The second piece is an interactive painting. It is also kiln formed glass art (48cms x 44cms) made from special Bullseye glass. A dancer (again made with glass) is attached to the painting with a RuuviTag in her hand. RuuviTag has 3 sensors in it, one of them is humidity (air pressure was too hard to use without actually reprogramming the RuuviTag). We used that sensor as a trigger. If anyone blows on the dancer’s hand wth RuuviTag, leds blink in waves at the top of the mountains. I stitched wearable leds to a felt paper and attached it to the backside of the painting with blu-tac (in case I want to change the design).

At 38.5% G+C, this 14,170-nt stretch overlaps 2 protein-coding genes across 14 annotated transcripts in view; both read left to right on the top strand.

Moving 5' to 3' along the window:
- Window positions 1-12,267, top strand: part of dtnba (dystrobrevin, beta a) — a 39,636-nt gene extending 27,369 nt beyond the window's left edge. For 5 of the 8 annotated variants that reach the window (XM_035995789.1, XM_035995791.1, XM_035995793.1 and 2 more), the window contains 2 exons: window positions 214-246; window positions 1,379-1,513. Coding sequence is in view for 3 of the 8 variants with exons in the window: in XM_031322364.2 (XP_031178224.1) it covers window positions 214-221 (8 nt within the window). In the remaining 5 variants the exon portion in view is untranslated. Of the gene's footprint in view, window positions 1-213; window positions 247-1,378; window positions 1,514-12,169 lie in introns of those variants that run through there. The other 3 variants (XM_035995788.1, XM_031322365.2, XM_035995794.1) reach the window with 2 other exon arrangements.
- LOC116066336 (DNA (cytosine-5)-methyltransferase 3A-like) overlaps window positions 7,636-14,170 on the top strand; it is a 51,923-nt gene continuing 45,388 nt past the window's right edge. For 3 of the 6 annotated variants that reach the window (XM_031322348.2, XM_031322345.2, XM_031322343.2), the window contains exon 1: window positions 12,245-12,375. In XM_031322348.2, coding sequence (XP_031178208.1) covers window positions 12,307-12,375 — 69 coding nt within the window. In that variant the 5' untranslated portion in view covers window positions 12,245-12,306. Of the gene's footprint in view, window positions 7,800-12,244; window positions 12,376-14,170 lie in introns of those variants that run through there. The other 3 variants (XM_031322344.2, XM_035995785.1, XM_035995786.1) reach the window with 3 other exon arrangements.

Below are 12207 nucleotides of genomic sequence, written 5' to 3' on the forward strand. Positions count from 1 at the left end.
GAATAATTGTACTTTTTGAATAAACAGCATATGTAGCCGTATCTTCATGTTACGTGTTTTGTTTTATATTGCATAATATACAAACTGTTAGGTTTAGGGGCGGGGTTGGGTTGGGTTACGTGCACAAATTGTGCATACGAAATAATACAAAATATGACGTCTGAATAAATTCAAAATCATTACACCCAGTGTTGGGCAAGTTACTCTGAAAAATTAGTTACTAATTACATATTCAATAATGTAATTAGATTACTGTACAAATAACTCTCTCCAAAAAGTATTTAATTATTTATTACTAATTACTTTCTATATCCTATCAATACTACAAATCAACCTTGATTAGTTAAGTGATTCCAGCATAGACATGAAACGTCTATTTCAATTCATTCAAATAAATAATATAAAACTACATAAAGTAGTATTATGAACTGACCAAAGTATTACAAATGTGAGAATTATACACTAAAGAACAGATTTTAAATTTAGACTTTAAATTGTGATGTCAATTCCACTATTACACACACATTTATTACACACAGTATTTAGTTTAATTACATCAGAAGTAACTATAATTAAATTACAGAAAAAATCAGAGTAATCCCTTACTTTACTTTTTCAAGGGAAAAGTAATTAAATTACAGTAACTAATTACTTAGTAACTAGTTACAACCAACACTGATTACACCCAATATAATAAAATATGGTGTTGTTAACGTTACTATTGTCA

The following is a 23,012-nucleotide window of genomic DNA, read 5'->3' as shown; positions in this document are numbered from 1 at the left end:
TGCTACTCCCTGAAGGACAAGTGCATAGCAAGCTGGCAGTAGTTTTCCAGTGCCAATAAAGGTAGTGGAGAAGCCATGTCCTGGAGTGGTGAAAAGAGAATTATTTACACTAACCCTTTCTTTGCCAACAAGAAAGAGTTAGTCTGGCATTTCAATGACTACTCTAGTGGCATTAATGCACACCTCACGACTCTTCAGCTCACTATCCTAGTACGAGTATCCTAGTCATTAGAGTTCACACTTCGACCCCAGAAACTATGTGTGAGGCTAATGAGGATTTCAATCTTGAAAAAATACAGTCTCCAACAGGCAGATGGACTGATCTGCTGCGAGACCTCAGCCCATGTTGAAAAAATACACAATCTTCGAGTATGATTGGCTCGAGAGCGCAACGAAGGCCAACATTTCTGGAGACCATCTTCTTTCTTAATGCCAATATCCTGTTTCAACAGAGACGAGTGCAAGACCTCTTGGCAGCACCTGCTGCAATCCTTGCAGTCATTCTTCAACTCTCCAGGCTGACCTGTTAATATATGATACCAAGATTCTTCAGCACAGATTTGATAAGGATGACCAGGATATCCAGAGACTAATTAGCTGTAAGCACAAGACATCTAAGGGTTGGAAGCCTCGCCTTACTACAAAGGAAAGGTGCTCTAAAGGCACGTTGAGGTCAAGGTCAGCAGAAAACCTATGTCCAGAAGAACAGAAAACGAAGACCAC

Actually we didn’t even have a RuuviTag and didn’t think of the idea of using interactive piece till a week earlier. I didn’t have any boards with sensors that I can use easily and remembered RuuviTag. I checked their website and they do sell them (Ruuvi is a local Finnish company) but in packs of 3! From my previous work life, I happened to know about Ruuvi and even met with their CTO and corresponded with their CEO briefly. So, instead of doing frustrating searches (in Finland finding right electronics can be a bit frustrating especially in Tampere) to find a single RuuviTag, I emailed Lauri, their CEO about my need for only one RuuviTag and how can I obtain just one. He immediately responded with a person I can contact with in their company and Henri, the person I then contacted immediately shipped me a unit, free of cost! I was blown away by the generosity and started working on my painting.